Monday, September 5, 2011

origin stories (or how I came to be here and why, including where exactly "here" is, etc.)

note: I will refer to friends and family by name (unless you ask me not to) but students and coworkers will never be. FYI.

Sometime in early May I started to scheme. As I told my friend Derek, I was going to develop an 18-month plan, and this was going to be my summer of discernment.

I felt like my time in Mpls was drawing to a close. I had moved up in 2002 for college, so I was quickly approaching the 10-year mark. I loved my job because I loved my coworkers, but otherwise I was getting bored. When I started at the Wedge I was looking for a career, something I could grow, and if I stuck around I could have had that. But in my personal life, a lot of things changed over the two years I spent there - we don't need to get into that now, except to mention that I started doing yoga and really getting to know myself. The me I was when I started at the Wedge in May 2009 had shed a lot of insecurities and emotional baggage, so in May 2011, I started thinking about where I might go, what I might do to keep pushing myself. At a personal plateau, I began to explore the idea of change.

After describing my 18-month plan to Derek - basically that I would spend one more winter and one more summer in Mpls and be fully on my new path by fall 2012 - he went on a two week vacation. We sat down for coffee when he returned and, with a wicked grin spreading across my face, I told him of how my 18-month plan had become an 18-week plan. I had found the perfect conduit for change, for escape, for adventure. I was going to Maine.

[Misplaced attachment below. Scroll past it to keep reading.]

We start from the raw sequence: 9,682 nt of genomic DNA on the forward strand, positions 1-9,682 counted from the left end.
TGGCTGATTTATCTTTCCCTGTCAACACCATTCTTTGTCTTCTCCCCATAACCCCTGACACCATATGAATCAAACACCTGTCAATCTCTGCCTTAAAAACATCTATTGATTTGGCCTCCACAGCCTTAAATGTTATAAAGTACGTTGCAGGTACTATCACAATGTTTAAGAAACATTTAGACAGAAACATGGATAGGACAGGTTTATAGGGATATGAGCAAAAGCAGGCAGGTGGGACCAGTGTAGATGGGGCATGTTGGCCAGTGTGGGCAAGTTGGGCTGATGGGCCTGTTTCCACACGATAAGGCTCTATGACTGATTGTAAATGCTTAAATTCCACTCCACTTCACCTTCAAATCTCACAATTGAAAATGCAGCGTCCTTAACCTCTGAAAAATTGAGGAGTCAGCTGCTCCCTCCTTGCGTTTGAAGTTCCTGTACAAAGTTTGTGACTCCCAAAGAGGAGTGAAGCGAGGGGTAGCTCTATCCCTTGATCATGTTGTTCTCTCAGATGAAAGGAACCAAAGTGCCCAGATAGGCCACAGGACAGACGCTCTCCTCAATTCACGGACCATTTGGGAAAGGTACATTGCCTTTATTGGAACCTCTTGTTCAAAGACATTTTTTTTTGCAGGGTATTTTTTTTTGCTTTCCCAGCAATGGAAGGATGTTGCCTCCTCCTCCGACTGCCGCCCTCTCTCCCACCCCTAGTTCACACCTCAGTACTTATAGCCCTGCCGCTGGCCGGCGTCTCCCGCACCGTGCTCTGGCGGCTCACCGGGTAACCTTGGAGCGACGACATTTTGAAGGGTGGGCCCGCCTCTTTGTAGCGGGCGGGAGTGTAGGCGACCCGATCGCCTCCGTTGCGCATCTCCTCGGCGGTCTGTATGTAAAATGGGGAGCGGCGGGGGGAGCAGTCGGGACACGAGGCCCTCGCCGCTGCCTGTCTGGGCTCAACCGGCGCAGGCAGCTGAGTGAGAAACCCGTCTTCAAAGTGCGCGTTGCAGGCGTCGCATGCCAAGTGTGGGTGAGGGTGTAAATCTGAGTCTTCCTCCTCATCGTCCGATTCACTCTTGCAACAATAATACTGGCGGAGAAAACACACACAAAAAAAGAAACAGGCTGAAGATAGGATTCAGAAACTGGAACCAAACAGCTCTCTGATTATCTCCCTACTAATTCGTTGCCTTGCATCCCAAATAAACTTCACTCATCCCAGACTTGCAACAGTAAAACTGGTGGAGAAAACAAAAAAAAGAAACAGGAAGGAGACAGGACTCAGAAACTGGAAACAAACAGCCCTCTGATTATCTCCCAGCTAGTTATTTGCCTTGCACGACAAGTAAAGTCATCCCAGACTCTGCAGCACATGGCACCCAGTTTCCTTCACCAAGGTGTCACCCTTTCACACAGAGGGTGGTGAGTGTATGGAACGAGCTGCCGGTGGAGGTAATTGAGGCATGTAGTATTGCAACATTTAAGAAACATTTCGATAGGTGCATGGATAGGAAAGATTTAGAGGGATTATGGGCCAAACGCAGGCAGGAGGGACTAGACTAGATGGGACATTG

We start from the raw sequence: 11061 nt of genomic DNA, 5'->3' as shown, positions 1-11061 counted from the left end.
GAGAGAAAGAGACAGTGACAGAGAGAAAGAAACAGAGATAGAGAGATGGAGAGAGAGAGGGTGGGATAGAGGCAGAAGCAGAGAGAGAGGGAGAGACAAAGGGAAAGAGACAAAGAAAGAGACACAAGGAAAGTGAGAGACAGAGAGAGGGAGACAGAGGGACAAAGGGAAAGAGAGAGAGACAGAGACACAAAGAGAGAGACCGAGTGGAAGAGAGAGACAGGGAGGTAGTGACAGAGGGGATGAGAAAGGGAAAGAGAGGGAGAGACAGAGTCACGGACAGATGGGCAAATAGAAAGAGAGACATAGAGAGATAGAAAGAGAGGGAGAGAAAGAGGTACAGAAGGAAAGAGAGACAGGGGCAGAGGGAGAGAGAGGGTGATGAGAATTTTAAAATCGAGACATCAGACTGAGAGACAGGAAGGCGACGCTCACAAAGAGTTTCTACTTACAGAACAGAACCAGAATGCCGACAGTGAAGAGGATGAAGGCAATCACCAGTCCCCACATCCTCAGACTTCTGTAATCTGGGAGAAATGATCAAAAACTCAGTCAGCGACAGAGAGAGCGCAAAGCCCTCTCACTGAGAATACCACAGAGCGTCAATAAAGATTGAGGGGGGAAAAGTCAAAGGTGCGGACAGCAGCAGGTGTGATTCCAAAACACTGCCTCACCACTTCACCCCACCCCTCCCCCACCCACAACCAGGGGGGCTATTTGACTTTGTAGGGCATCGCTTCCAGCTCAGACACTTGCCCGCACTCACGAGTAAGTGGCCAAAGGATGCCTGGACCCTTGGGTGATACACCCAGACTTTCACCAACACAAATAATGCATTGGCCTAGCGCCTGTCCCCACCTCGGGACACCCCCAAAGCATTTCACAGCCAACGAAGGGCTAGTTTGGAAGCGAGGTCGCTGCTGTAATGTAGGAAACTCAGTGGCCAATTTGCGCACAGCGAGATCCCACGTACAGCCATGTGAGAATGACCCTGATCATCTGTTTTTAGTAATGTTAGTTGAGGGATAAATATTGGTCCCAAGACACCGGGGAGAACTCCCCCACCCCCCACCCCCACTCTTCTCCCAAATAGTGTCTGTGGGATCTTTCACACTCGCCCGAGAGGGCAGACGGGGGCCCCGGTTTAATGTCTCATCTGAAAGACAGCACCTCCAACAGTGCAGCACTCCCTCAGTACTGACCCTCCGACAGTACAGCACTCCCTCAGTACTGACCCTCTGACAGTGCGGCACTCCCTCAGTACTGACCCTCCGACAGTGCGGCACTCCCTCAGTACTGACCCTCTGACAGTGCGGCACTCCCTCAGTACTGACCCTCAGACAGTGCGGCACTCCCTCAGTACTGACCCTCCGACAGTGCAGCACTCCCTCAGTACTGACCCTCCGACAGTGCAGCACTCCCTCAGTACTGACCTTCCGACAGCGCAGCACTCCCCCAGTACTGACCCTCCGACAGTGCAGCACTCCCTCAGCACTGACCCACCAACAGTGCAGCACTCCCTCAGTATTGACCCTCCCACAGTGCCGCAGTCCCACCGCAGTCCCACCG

I had this thought that I'd like to live by the ocean, but I didn't want to move to the West Coast, or to the South (which, really, meant anything south of New York City). And so, coastal + New England = Maine. Being somewhat practical, I knew I should have a job lined up before I left, but I also knew I didn't want to work retail any more. The first place I looked was Americorps. The first job I saw was this one. It was the only one I applied for. It was just right, right for me, right for now. So I just decided. That was that.

The day I had my first interview was the same day I sprained my shoulder in a bike accident. The interview happened first, though. The Americorps staff person I talked to totally got it, got me and why I would be a good fit. It was one of the best interviews I've ever had. It was only a matter of time, even the accident couldn't dampen my spirits. I was sure I'd hear back within days. Days became weeks. Weeks became months. Somehow I was still convinced. It was still right. So I went about my days confident that change was coming. It was a good summer, tumultuous, filled with sweltering afternoons and nights on the town.

Exactly eight weeks after my first interview, I had a third interview (there was a second, more of a screening really, just in case you were thinking my math was wrong). It was, by far, the worst interview I had ever given. I had spent my summer banking on this, and now it was done. There was no chance, I was going to have to figure out a plan B.

Two days later, I was offered the job.

Two weeks later, I was in the car, on my way here.

(Now where is here exactly?)

Good-Will Hinckley is an old place. It used to be a school for at-risk youth, until state funding dried up a couple of years ago. More than 100 people lost their jobs. Acres of property, historic buildings, sitting unused and empty. I don't know who came up with the idea for MeANS, or how it came to be a reality. I'm sure it will make for an excellent tale for another day. But the Maine Academy of Natural Sciences has 21 students enrolled for the 2011-2012 school year, and eleven of them are from rural Maine (well, really, all of them are from rural Maine, but eleven of them are from a more rural place than Hinckley, which is saying something.) Anyhow, those eleven - eight boys and three girls - they're living on campus. It's what this place is for, after all. And somebody's got to be responsible for them when they're not in class. So why not me?

My official title is Campus Life Advisor. I'm basically an RA, but I get to do cool stuff like plan cultural events and cooking classes and get involved in the classroom, taking what kids learn in school and figuring out ways for them to incorporate it into their everyday lives, into the real world. I'm making it up as I go. It's rad. Or, it will be. I hope.

They arrive today.

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